Everyone was talking about the hottest new metal band at lunch, called Pinkie Nail Throat Scrape. Apparently, it was the greatest swell of concentrated darkness since Tommy’s favorite band, Death&Carnage, had releases their last album. As Tommy handed his dirty tray to the nondescript lunch lady, he experienced a whiff of nostalgia. Death&Carnage had gotten him through a lot of difficult times, and would probably help him through many more. But maybe he would give PNTS a chance when things became stale with the old gods.
Tommy waved goodbye to Kevin and the gang. They were his “lunch friends” and after the last tater had faded, so to did their smiles and a broader camaraderie he had a hard time finding anywhere else, tbh. Kevin flipped Tommy off as he was leaving, he was pretty sure at least, but he didn’t mind. The way Tommy figured it, if you didn’t play football, you had to show that you were a man somehow. And what better way to do it than to flip someone off when their back was turned?
The post-lunch diaspora was quickly pouring into the rooms and leaving the hallways empty and lonely. Tommy kept his sights on the few stragglers left. He didn’t like it when the corridors were empty. As much as he found people mildly irritating, they helped distract him from his thoughts.
Tommy made it before the door to biology class shut everything in like a tomb. Mr. Zhang gave him a wry glance as he sat down near the window. Rain still blanketed everything in sporadic sheets, and wind seemed to rattle everything, as if the weather was trying to have a voice or something.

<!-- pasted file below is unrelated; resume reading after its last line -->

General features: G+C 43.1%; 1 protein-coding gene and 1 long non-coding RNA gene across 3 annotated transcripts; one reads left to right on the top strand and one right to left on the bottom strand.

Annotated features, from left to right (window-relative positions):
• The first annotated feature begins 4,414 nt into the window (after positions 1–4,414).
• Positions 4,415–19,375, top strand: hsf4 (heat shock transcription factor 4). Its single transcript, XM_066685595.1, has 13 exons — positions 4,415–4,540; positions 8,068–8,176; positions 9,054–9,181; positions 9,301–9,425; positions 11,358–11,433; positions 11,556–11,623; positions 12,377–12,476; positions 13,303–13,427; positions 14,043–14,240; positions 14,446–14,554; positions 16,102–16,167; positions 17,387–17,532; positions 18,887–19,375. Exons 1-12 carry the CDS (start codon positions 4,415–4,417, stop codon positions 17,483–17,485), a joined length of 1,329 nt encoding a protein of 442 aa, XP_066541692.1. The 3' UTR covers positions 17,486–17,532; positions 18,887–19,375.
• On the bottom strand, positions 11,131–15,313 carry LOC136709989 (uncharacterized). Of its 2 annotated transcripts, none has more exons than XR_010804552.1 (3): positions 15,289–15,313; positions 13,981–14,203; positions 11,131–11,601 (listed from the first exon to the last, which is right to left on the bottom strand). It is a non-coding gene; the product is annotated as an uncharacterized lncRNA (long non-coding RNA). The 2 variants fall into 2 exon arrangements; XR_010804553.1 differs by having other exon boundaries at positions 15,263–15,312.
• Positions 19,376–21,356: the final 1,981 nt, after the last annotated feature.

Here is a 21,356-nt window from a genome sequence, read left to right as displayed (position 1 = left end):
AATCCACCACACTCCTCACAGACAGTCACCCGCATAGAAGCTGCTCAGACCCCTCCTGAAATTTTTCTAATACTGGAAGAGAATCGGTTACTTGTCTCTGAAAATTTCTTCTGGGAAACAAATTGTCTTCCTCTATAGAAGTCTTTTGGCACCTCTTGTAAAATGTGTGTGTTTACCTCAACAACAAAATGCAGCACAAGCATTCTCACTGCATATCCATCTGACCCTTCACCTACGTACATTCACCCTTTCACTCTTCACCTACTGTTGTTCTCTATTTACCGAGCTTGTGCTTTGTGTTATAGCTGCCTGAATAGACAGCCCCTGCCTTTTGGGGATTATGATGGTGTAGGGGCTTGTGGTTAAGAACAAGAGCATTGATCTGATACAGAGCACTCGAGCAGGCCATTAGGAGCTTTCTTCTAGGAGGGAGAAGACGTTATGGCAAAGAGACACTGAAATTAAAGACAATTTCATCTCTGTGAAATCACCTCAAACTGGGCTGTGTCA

“Almost late again, Tommy. You like playing it close. I like that,” Zhang said with a wink. Somehow, despite being an elderly gentlemen in his early sixties, he managed to never come across as creepy. Still, what was it about Tommy that made older dudes wink at him?
“Alright, settle down, children,” Zhang said with a brilliant smile. “I have a surprise for everyone. I’ve been waiting for a package to arrive for weeks, and today it finally showed up.” Zhang walked toward what looked like a closet door and opened it. He disappeared for a couple minutes while the class whispered and chuckled to themselves. As Tommy was about to doze off, Zhang emerged with a wooden box trailing behind him.
“The morgue finally agreed to send this over today,” Zhang stopped in the middle of the room, rubbing the box theatrically. “I’ve been teaching ungrateful teens for over thirty years, and it occurred to me that if you want to get developing minds interested in science, in biology, you have to present to them a specimen that is relatable!” Zhang opened the lid, revealing the corpse of a forty year old man. The class let out a collective gasp.
“But, Mr. Zhang, how can we relate to this. It’s dead!” the class clown, a boy named John, asked.
Zhang waved the comment away dismissively. “Sure, it’s dead. But one day at some vague point in the future, you will be too. And dead doesn’t mean inactive. Everything is in the process of decay, tissue is breaking down. Molecules disperse. What have you done recently that can compare with that?” at that the class laughed. John was no match for Zhang, it was true. Tommy admired the man’s scathing wit.
“Well, Tommy?” Zhang said, turning to him and holding out a scalpel. “Have you ever seen a human heart?” Tommy perked up a bit. Everything had been unpredictable and somewhat absurd lately, but this was truly something out of the ordinary. Tommy felt a shiver bounce up and down his spine. There was mystery here. What was the man’s name? Was the cause of death mundane or unusual? What color were his boxers?